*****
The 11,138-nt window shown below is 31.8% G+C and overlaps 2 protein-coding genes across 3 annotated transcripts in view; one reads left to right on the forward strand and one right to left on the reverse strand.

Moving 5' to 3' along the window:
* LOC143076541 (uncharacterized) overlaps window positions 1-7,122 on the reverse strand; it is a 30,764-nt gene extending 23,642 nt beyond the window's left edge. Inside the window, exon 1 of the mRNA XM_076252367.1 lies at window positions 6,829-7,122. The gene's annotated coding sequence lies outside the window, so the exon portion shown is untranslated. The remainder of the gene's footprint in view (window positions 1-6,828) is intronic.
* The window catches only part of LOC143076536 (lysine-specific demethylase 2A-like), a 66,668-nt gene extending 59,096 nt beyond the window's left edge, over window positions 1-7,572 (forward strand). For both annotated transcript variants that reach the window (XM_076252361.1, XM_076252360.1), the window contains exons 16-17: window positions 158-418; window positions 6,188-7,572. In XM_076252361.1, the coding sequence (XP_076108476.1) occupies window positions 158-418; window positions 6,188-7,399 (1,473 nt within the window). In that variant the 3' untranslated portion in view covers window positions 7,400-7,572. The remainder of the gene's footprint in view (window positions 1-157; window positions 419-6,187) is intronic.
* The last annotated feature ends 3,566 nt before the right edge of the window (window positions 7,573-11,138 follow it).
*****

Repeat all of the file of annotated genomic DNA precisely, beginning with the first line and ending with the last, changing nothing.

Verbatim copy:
The 11,138-nt window shown below is 31.8% G+C and overlaps 2 protein-coding genes across 3 annotated transcripts in view; one reads left to right on the forward strand and one right to left on the reverse strand.

Moving 5' to 3' along the window:
* LOC143076541 (uncharacterized) overlaps window positions 1-7,122 on the reverse strand; it is a 30,764-nt gene extending 23,642 nt beyond the window's left edge. Inside the window, exon 1 of the mRNA XM_076252367.1 lies at window positions 6,829-7,122. The gene's annotated coding sequence lies outside the window, so the exon portion shown is untranslated. The remainder of the gene's footprint in view (window positions 1-6,828) is intronic.
* The window catches only part of LOC143076536 (lysine-specific demethylase 2A-like), a 66,668-nt gene extending 59,096 nt beyond the window's left edge, over window positions 1-7,572 (forward strand). For both annotated transcript variants that reach the window (XM_076252361.1, XM_076252360.1), the window contains exons 16-17: window positions 158-418; window positions 6,188-7,572. In XM_076252361.1, the coding sequence (XP_076108476.1) occupies window positions 158-418; window positions 6,188-7,399 (1,473 nt within the window). In that variant the 3' untranslated portion in view covers window positions 7,400-7,572. The remainder of the gene's footprint in view (window positions 1-157; window positions 419-6,187) is intronic.
* The last annotated feature ends 3,566 nt before the right edge of the window (window positions 7,573-11,138 follow it).